This research team is characterising affected kauri and Myrtaceae ecosystems so we can understand the risks and impacts of the pathogens, from both a Western science and mātauranga Māori perspective. We need to have a baseline of what the ecosystems looked like before the effects of severe disease, so we know what changes, and how it changes, over time.

We are not only looking at the effects of the diseases, but also what we’re doing to try and control the diseases. These actions can have a separate set of consequences and need to be recorded so we know how to best act in the future.

This mahi (work) builds on the kauri dieback and myrtle rust science plans. It also aligns with the Beyond Myrtle Rust programme looking at broad-scale impacts of Austropuccinia psidii on ecosystem functions.


Social, cultural and economic characteristaion

Humans are part of forest ecosystems too. While it is widely acknowledged that our actions can have a huge impact on native flora and fauna, the same can be said in reverse.

If we visit a kauri forest where the trees are dying, the canopy thinning, will it change how we feel about the ngahere? Will we visit less, reducing the income of surrounding businesses? If we take our children to nature less, will they still care about its preservation in 50 years?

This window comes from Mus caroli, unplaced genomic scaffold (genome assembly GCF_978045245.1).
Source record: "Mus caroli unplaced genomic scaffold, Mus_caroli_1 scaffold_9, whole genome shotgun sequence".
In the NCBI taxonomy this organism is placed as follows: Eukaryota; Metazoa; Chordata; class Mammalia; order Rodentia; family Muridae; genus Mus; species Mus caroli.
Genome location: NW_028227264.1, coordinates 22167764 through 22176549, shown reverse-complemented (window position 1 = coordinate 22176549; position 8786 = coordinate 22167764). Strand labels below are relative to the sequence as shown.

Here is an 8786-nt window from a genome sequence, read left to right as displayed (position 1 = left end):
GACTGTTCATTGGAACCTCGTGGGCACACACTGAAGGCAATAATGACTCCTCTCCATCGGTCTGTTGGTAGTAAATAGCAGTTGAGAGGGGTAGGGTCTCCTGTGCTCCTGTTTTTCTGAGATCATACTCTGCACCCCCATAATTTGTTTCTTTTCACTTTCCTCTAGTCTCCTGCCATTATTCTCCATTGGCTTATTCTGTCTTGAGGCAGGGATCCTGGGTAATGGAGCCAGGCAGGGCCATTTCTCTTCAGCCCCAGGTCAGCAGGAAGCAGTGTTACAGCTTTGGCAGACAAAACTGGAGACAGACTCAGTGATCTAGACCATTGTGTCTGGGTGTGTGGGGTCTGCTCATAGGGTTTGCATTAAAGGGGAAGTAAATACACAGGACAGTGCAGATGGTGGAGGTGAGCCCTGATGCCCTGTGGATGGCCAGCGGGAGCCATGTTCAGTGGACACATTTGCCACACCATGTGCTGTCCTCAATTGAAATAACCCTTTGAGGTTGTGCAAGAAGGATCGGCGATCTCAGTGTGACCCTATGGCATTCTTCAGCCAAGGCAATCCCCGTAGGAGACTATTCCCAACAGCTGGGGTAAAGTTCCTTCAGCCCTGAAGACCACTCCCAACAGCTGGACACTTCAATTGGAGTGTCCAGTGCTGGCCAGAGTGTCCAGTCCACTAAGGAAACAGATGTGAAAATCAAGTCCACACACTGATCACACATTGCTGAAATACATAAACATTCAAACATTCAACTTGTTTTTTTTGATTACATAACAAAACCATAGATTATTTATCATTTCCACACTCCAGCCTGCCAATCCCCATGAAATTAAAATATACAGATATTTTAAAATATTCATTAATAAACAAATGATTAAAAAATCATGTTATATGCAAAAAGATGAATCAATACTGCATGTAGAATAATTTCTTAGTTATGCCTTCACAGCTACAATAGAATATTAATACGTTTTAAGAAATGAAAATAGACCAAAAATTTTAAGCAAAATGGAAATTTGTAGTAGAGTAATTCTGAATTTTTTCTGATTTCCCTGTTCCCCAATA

Both kauri and some Myrtaceae species are extremely important to different communities throughout Aotearoa, so this research team is looking into the social, cultural and economic effects of their diseases and related management efforts.

But before we do, we need to figure out how to actually measure these effects. Previous research has showed a lack of agreement about how to sample this data, let alone the baseline data itself. So, for both kauri and myrtles we are asking:

  • How do we create social and cultural indicators which are both relevant to mana whenua groups or communities while still being consistent and comparable across the country?
  • How do we measure qualitative impacts in meaningful and socially acceptable ways?
  • How do we untangle the effects of these plant pathogens from everything else that could be influencing our people?

This research area has intentionally been delayed a year, so Te Whakahononga has time to properly engage with mana whenua and enable their input into the research.


Risk assessment

In the final workstream we are bringing together findings from the other research teams to create a comprehensive risk assessment for kauri dieback and myrtle rust.

We are establishing a flexible risk assessment framework to enable a preliminary risk assessment incorporate additional findings from our other workstreams and other Ngā Rakau Taketake and BioHeritage National Science Challenge investments.